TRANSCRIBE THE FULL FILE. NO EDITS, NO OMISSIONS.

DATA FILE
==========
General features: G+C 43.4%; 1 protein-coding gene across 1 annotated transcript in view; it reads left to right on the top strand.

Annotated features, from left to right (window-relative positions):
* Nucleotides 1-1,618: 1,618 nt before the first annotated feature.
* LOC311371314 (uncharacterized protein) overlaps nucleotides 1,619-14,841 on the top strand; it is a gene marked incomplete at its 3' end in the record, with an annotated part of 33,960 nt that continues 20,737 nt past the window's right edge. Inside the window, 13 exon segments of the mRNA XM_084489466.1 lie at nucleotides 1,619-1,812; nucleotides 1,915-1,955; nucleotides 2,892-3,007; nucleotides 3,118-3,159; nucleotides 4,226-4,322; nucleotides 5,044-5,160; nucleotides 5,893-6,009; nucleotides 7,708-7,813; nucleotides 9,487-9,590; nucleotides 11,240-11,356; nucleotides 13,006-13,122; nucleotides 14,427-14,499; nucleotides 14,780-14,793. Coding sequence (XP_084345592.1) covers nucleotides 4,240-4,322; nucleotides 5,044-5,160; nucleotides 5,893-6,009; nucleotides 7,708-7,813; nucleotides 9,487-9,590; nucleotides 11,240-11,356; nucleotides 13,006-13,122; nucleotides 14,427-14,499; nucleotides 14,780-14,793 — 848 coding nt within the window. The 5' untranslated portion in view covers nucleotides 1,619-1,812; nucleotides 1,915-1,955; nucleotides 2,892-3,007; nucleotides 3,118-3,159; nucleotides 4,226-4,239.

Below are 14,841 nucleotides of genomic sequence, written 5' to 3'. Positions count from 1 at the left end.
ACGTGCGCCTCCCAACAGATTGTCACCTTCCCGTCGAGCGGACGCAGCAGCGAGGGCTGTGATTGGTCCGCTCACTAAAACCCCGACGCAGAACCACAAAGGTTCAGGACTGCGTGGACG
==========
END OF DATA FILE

General features: G+C 43.4%; 1 protein-coding gene across 1 annotated transcript in view; it reads left to right on the top strand.

Annotated features, from left to right (window-relative positions):
* Nucleotides 1-1,618: 1,618 nt before the first annotated feature.
* LOC311371314 (uncharacterized protein) overlaps nucleotides 1,619-14,841 on the top strand; it is a gene marked incomplete at its 3' end in the record, with an annotated part of 33,960 nt that continues 20,737 nt past the window's right edge. Inside the window, 13 exon segments of the mRNA XM_084489466.1 lie at nucleotides 1,619-1,812; nucleotides 1,915-1,955; nucleotides 2,892-3,007; nucleotides 3,118-3,159; nucleotides 4,226-4,322; nucleotides 5,044-5,160; nucleotides 5,893-6,009; nucleotides 7,708-7,813; nucleotides 9,487-9,590; nucleotides 11,240-11,356; nucleotides 13,006-13,122; nucleotides 14,427-14,499; nucleotides 14,780-14,793. Coding sequence (XP_084345592.1) covers nucleotides 4,240-4,322; nucleotides 5,044-5,160; nucleotides 5,893-6,009; nucleotides 7,708-7,813; nucleotides 9,487-9,590; nucleotides 11,240-11,356; nucleotides 13,006-13,122; nucleotides 14,427-14,499; nucleotides 14,780-14,793 — 848 coding nt within the window. The 5' untranslated portion in view covers nucleotides 1,619-1,812; nucleotides 1,915-1,955; nucleotides 2,892-3,007; nucleotides 3,118-3,159; nucleotides 4,226-4,239.

Below are 14,841 nucleotides of genomic sequence, written 5' to 3'. Positions count from 1 at the left end.
ACGTGCGCCTCCCAACAGATTGTCACCTTCCCGTCGAGCGGACGCAGCAGCGAGGGCTGTGATTGGTCCGCTCACTAAAACCCCGACGCAGAACCACAAAGGTTCAGGACTGCGTGGACG